After berating a nearby man for smoking, the street preacher outside of Masjid Omar Ibn al-Kuttab in Columbus, Ohio, returned to his anti-Islamic commentary. “Muslims go to hell. … You don’t know the words of Jesus. John 14:9!”
He shouted with his arms in the air. “Jesus said, ‘If you’ve seen me, you’ve seen the Father!’ Jesus is God! He’s gonna throw you into hell one day, sinner.”
I stood between him and several Muslim youth, using a piece of notebook paper with a scribbled heart on it to block his face as he shouted.
“I’m so sorry,” I said to them.
At one point during the three-hour protest, I was able to have some reasonable conversation with one angry man who was about 40 years old.
His shirt said “Jesus says you must be born again.” He wore a black beret to shield his face from the sun. As I looked into his calm blue eyes, I thought, “He looks so normal.”
Later, describing it to a friend, I said, “If I met him in Starbucks, I wouldn’t know he was any different than me.”
He spoke with me, vacillating between a level tone while talking to me and yelling at passersby.
“I’ve been doing this since 2010. I know you guys don’t see it this way, but we are loving them. … Muslims go to hell! … It’s tough love. … You’re all going to hell!”
As I talked with him, something clicked for me. This guy genuinely believes he’s loving people.
By calling out their “sins” and defiling the things Muslims hold most dear, he believes he could win some people over to “repentance” and save them from hell. You see, there are many definitions of love. “It’s tough love,” the street preacher said.
He was not irrational. He just defined love in a way that was harsh, accusatory and mean. I think the people protesting that day see God as an angry God and therefore the love they brought to the mosque was an angry love.
So, can we even know what love really is? Yes.
Jesus. Jesus is our definition of love. The image of the invisible God. And Jesus’ self-sacrifice on the cross is the epitome of this love.
The way I understand it, the street preacher’s understanding of love has little to do with Jesus-style love.
Jesus chose to silently endure abuse, betrayal and public ridicule and to be murdered on the cross as a demonstration of love for all of us.
We are taught, “When you pass judgment on others … you disregard the riches of His kindness, tolerance and patience, not realizing that God’s kindness leads you to repentance” (Romans 2:3-4).
We also have a clear set of descriptors for love given to us by one of the early followers of Jesus. “Love is patient, love is kind … It does not dishonor others, it is not self-seeking, it is not easily angered, it keeps no record of wrongs. Love does not delight in evil but rejoices with the truth. It always protects” (1 Corinthians 13).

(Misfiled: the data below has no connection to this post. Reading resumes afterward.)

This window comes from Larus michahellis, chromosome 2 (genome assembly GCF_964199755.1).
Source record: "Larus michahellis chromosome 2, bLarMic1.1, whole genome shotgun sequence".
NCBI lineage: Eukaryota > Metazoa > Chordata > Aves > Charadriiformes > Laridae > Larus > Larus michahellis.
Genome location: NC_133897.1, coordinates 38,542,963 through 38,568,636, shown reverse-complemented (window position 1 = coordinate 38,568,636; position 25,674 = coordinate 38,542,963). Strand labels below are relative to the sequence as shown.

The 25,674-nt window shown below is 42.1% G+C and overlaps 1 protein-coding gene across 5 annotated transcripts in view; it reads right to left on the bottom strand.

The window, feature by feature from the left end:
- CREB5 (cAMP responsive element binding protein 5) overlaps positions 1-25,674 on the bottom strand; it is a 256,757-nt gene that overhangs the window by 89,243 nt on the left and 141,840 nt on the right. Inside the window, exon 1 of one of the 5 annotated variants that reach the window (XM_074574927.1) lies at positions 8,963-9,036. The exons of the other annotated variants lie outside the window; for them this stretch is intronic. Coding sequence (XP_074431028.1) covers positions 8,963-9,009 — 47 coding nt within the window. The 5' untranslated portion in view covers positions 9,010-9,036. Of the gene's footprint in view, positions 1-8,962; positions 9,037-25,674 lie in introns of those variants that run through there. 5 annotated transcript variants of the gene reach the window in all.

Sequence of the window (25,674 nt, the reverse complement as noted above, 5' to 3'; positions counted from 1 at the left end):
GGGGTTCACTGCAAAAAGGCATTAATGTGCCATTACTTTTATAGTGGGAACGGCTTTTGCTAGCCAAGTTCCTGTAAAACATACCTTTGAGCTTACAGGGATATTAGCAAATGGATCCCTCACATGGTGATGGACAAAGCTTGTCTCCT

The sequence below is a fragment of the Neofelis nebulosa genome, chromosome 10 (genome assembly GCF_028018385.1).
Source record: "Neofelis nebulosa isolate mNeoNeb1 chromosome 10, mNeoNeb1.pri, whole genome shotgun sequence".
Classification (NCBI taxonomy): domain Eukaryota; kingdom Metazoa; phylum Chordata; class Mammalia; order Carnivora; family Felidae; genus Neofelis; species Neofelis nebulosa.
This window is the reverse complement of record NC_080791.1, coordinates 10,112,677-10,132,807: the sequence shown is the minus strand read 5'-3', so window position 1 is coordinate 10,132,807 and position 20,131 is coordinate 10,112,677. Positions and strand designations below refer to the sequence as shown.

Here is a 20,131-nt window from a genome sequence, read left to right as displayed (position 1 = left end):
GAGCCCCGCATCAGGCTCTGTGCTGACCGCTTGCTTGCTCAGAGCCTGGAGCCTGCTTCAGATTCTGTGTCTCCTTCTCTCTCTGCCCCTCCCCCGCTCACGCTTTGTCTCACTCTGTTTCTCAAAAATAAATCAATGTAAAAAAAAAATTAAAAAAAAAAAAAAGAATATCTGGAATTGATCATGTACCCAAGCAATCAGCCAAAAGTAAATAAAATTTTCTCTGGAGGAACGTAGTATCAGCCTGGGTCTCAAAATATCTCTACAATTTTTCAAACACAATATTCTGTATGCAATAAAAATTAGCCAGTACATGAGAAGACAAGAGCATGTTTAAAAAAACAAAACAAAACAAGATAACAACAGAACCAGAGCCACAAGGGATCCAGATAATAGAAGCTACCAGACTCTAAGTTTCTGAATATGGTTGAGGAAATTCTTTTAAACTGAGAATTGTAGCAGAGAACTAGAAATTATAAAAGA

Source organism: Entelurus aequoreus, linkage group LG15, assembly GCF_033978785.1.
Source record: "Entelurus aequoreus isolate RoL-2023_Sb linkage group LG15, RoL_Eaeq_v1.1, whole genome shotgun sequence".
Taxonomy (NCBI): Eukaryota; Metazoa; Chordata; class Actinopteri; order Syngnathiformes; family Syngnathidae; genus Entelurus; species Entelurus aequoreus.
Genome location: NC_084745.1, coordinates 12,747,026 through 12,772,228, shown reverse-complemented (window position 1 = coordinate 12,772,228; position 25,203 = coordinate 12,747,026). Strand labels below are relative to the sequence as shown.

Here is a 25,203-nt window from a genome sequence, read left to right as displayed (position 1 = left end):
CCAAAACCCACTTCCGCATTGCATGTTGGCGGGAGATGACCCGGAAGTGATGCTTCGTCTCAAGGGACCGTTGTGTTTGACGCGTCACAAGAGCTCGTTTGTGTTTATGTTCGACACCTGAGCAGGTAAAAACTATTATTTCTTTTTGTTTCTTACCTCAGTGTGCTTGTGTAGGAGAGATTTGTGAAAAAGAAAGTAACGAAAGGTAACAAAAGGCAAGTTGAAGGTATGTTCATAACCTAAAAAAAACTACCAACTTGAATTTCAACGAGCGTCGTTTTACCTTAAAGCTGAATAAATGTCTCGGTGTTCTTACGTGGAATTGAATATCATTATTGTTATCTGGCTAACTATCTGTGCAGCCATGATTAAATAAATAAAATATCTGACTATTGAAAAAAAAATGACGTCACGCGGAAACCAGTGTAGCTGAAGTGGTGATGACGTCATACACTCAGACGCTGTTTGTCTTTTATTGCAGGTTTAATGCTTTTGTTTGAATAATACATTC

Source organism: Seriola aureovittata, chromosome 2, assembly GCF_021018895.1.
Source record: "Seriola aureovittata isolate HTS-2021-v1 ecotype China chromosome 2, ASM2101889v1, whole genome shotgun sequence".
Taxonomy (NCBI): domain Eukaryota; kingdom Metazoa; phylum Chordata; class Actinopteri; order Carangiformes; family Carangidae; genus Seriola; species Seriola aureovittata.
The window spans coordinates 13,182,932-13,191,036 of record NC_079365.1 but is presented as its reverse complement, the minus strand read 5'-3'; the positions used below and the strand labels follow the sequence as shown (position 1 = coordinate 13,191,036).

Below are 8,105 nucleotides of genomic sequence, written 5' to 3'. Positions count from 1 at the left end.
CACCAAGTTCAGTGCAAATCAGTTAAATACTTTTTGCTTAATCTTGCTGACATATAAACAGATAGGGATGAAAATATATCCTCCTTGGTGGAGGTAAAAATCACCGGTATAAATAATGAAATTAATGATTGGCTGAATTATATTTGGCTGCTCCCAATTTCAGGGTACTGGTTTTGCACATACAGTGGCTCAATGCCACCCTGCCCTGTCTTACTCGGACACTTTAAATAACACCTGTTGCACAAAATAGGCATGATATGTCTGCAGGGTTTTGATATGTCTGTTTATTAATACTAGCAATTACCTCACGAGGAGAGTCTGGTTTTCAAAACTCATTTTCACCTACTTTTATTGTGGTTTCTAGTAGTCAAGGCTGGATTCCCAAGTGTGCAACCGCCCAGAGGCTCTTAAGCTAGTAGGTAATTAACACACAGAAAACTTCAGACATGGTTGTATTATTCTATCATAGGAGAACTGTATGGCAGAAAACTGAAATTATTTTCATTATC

I cannot think of a more antithetical list than this when considering the actions of these self-proclaimed Christian street preachers.
Unfortunately, their version of angry love (and angry God) is often associated with Christians.
Following the comments on Facebook videos of the event, I saw many messages about the “Christian love” of these men. Some were joking; many were not.
One comment on a media post said, “So why does a religion whose main character is a man of peace and love have followers who are consistently the most violent, hateful and dismissive people of every human religion in existence?”
The reply: “That, my friend, is the million-dollar question.”
Another commenter on the same thread said, “People like them are why I renounced Christianity and joined the Satanic Temple. The Satanists really are a nicer group of people (no sarcasm intended whatsoever).”
This type of love is a strong force in America’s evangelicals.
While people don’t often come out in front of a mosque to shout hateful things, plenty of people believe that by labeling, condemning and publicly slandering (in church or on social media) groups of people, they are somehow being good Christians.
They believe that somehow this is “standing up for what you believe in.” These folks think that their actions are justified – just as the street preachers justified their hateful actions. But if Jesus is our standard, these are not justified actions.
Let’s get this straight about love:
- We follow Jesus when we love people with gentleness, not aggression.
- We follow Jesus when we love people with self-sacrifice, taking the pain of an aggressor onto ourselves.
- We follow Jesus when we choose to respond with meekness, even when retaliation would be perfectly justified.
Over and over again, Jesus said, “Follow me.”
Let’s do this by loving everyone – every neighbor, Muslim and street preacher alike.
Rebecca Brown is director of development and Ohio peacemaking for Peace Catalyst International. A version of this article first appeared on Peace Catalyst International’s blog and is used with permission. You can follow her on Twitter @RebeccaCEBrown.
Editor’s note: This is the second of a two-part series. Part one is available here.
Brown wishes to express thanks to Greg Boyd, pastor of Woodland Hills Church in St. Paul, Minnesota, and his excellent scholarship in his book, “The Crucifixion of the Warrior God.” Boyd’s work provides the Jesus-on-the-cross-centric framework for this article’s definition of love.